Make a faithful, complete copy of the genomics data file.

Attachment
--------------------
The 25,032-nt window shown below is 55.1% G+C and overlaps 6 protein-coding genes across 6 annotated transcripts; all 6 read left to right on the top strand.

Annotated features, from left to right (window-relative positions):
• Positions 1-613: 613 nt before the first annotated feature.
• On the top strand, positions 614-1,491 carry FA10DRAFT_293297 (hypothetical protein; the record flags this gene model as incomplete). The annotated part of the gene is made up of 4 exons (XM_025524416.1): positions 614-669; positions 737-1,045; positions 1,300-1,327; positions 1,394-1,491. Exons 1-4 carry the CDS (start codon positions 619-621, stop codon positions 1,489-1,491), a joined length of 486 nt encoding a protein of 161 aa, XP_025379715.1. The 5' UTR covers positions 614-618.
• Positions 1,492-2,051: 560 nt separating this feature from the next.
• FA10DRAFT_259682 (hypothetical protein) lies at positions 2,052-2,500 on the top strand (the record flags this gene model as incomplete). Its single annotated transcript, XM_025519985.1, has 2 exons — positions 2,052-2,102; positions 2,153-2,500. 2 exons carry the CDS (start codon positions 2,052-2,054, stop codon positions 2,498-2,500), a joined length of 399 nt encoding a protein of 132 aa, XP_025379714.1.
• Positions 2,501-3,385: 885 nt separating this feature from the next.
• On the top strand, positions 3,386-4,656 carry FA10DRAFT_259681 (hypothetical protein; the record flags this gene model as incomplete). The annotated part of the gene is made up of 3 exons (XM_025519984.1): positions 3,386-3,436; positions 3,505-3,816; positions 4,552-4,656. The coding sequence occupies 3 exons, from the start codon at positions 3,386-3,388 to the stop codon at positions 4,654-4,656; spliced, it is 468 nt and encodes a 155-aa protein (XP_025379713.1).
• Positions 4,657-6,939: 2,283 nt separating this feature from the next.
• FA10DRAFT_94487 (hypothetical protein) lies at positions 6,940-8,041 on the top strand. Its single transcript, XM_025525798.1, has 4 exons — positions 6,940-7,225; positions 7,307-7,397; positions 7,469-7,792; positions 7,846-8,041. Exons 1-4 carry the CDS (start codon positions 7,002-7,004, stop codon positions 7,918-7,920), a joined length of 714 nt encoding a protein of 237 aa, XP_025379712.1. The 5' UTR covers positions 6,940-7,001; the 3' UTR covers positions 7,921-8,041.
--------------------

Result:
The 25,032-nt window shown below is 55.1% G+C and overlaps 6 protein-coding genes across 6 annotated transcripts; all 6 read left to right on the top strand.

Annotated features, from left to right (window-relative positions):
• Positions 1-613: 613 nt before the first annotated feature.
• On the top strand, positions 614-1,491 carry FA10DRAFT_293297 (hypothetical protein; the record flags this gene model as incomplete). The annotated part of the gene is made up of 4 exons (XM_025524416.1): positions 614-669; positions 737-1,045; positions 1,300-1,327; positions 1,394-1,491. Exons 1-4 carry the CDS (start codon positions 619-621, stop codon positions 1,489-1,491), a joined length of 486 nt encoding a protein of 161 aa, XP_025379715.1. The 5' UTR covers positions 614-618.
• Positions 1,492-2,051: 560 nt separating this feature from the next.
• FA10DRAFT_259682 (hypothetical protein) lies at positions 2,052-2,500 on the top strand (the record flags this gene model as incomplete). Its single annotated transcript, XM_025519985.1, has 2 exons — positions 2,052-2,102; positions 2,153-2,500. 2 exons carry the CDS (start codon positions 2,052-2,054, stop codon positions 2,498-2,500), a joined length of 399 nt encoding a protein of 132 aa, XP_025379714.1.
• Positions 2,501-3,385: 885 nt separating this feature from the next.
• On the top strand, positions 3,386-4,656 carry FA10DRAFT_259681 (hypothetical protein; the record flags this gene model as incomplete). The annotated part of the gene is made up of 3 exons (XM_025519984.1): positions 3,386-3,436; positions 3,505-3,816; positions 4,552-4,656. The coding sequence occupies 3 exons, from the start codon at positions 3,386-3,388 to the stop codon at positions 4,654-4,656; spliced, it is 468 nt and encodes a 155-aa protein (XP_025379713.1).
• Positions 4,657-6,939: 2,283 nt separating this feature from the next.
• FA10DRAFT_94487 (hypothetical protein) lies at positions 6,940-8,041 on the top strand. Its single transcript, XM_025525798.1, has 4 exons — positions 6,940-7,225; positions 7,307-7,397; positions 7,469-7,792; positions 7,846-8,041. Exons 1-4 carry the CDS (start codon positions 7,002-7,004, stop codon positions 7,918-7,920), a joined length of 714 nt encoding a protein of 237 aa, XP_025379712.1. The 5' UTR covers positions 6,940-7,001; the 3' UTR covers positions 7,921-8,041.